The Saga of the Original Star Wars Action Figures

From the Alliance for American Manufacturing

Editor's note: We originally ran the blog below in 2015, ahead of the release of Star Wars: The Force Awakens. Now that Star Wars: The Last Jedi is in theaters, we're resharing the piece. Enjoy — and May the Force Be With You.


A long time ago in a galaxy far far away, Star Wars toys were Made in America.

If you’ve stepped into a retail establishment of any kind in say, the past six months, you have probably been inundated with Star Wars-themed merchandise. It’s all part of the massive money-making blitz surrounding Star Wars: The Force Awakens, which opens on Friday. 

It is unfortunate — but sadly, not all that surprising — that most of the toys and T-shirts and gadgets and other tie-ins are made overseas. You can find some Made in America gear if you really look (Tervis is selling Made in America tumblers, for example) but most of the stuff lining the shelves in the big box stores is manufactured outside of the United States.

It wasn’t always this way. The toys for the original Star Wars film came from Cincinnati-based toymaker Kenner Products, who produced action figures, vehicles and playsets in the Queen City. 

And while it’s hard to believe now, Kenner landed the Star Wars contract only after companies such as Mattel and Mego turned down the opportunity to license the tie-in toys, since no one expected the movie to do well. As the Cincinnati Enquirer reports:

At that time, toys from television properties, such as Kenner’s “Six Million Dollar Man” doll, worked because of the lengthy exposure of TV, but movies weren’t in theaters long enough.

Kenner designer Jim Swearingen, a University of Cincinnati graduate, recalled reading the “Star Wars” script and telling his bosses they had to do these toys.

The designers knew they wanted to make toys of the spaceships, but the usual 8- or 12-inch dolls would make that impossible, so they instead created 3 ¾-inch plastic action figures that would become the new industry standard.

The Kenner action figures and other toys brought in $200 million in sales, the Enquirer reported, and are now highly coveted among collectors (especially in the box!).

Early Star Wars merchandise even was chronicled in the documentary Plastic Galaxy: The Story of Star Wars Toys. Kenner’s Star Wars action figures were added to the National Toy Hall of Fame in 2012.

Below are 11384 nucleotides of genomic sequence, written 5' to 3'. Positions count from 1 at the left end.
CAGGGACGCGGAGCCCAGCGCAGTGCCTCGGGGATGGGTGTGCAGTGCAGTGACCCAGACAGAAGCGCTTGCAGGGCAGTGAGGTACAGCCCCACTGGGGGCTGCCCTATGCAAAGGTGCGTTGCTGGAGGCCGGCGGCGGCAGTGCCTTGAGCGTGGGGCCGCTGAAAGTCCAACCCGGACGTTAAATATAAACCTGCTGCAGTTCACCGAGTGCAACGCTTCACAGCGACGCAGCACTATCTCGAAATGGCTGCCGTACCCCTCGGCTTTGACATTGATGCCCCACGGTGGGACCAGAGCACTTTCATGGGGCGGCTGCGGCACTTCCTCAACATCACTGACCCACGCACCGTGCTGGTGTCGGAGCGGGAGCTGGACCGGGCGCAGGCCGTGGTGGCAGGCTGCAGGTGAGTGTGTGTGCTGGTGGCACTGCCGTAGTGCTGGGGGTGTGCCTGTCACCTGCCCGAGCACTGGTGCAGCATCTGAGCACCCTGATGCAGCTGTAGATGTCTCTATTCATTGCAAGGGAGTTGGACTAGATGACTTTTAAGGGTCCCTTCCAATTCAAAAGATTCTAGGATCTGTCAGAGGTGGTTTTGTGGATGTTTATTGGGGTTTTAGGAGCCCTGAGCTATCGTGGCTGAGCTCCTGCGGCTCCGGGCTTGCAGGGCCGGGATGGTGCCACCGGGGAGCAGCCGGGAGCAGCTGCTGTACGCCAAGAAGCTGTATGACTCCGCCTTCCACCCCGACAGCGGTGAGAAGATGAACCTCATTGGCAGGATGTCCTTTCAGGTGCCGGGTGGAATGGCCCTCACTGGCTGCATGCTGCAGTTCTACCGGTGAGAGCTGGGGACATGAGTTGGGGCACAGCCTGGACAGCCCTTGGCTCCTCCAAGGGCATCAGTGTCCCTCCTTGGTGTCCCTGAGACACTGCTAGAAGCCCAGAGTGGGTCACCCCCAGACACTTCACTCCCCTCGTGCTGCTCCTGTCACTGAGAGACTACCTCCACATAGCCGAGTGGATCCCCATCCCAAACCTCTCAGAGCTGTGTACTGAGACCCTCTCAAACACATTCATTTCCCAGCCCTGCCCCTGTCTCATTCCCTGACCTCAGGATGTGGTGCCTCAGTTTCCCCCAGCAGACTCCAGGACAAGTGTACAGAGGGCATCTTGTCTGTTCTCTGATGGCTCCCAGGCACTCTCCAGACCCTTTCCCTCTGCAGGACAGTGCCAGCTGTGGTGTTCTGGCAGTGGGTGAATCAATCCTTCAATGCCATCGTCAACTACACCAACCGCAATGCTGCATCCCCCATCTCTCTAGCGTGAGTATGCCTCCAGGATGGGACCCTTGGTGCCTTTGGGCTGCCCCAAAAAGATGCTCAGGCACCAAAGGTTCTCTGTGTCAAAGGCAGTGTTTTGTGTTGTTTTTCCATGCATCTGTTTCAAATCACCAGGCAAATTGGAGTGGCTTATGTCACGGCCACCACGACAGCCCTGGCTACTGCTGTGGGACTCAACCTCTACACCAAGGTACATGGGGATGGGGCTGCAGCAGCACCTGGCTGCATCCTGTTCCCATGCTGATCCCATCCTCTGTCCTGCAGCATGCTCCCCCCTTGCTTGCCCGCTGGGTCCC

Kenner no longer is in business; Tonka bought Kenner in 1987, and Hasbro bought Tonka in 1991. Hasbro now is the official licensee of many Star Wars toys, including for the new movie.

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Reposted from AAM

Posted In: Allied Approaches, From Alliance for American Manufacturing

Union Matters

Freight can’t wait

From the USW

From tumbledown bridges to decrepit roads and failing water systems, crumbling infrastructure undermines America’s safety and prosperity. In coming weeks, Union Matters will delve into this neglect and the urgent need for a rebuilding campaign that creates jobs, fuels economic growth and revitalizes communities.

A freight train hauling lumber and nylon manufacturing chemicals derailed, caught fire and caused a 108-year-old bridge to collapse in Tempe, Ariz., this week, in the second accident on the same bridge within a month.

The bridge was damaged after the first incident, according to Union Pacific railroad that owns the rail bridge, and re-opened two days later. 

The official cause of the derailments is still under investigation, but it remains clear that the failure to modernize and maintain America’s railroad infrastructure is dangerous. 

In 2019, 499 trains that derailed were found to have defective or broken track, roadbed or structures, according to the Federal Railroad Administration’s database of safety analysis.

While railroad workers’ unions have called for increased safety improvements, rail companies have also used technology and automation as an excuse to downsize their work forces.

For example, rail companies have implemented a cost-saving measure known as Precision Scheduled Railroading (PSR), which has resulted in mass layoffs and shoddy safety protocols. 

Though privately-owned railroads have spent significantly to upgrade large, Class I trains, regional Class II trains and local, short-line Class III trains that carry important goods for farmers and businesses still rely on state and local funds for improvements. 

But cash-strapped states struggle to adequately inspect new technologies and fund safety improvements, and repairing or replacing the aging track and rail bridges will require significant public investment.

A true infrastructure commitment will not only strengthen the country’s railroad networks and increase U.S. global economic competitiveness. It will also create millions of family-sustaining jobs needed to inspect, repair and manufacture new parts for mass transit systems, all while helping to prevent future disasters.

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There is Dignity in All Work

There is Dignity in All Work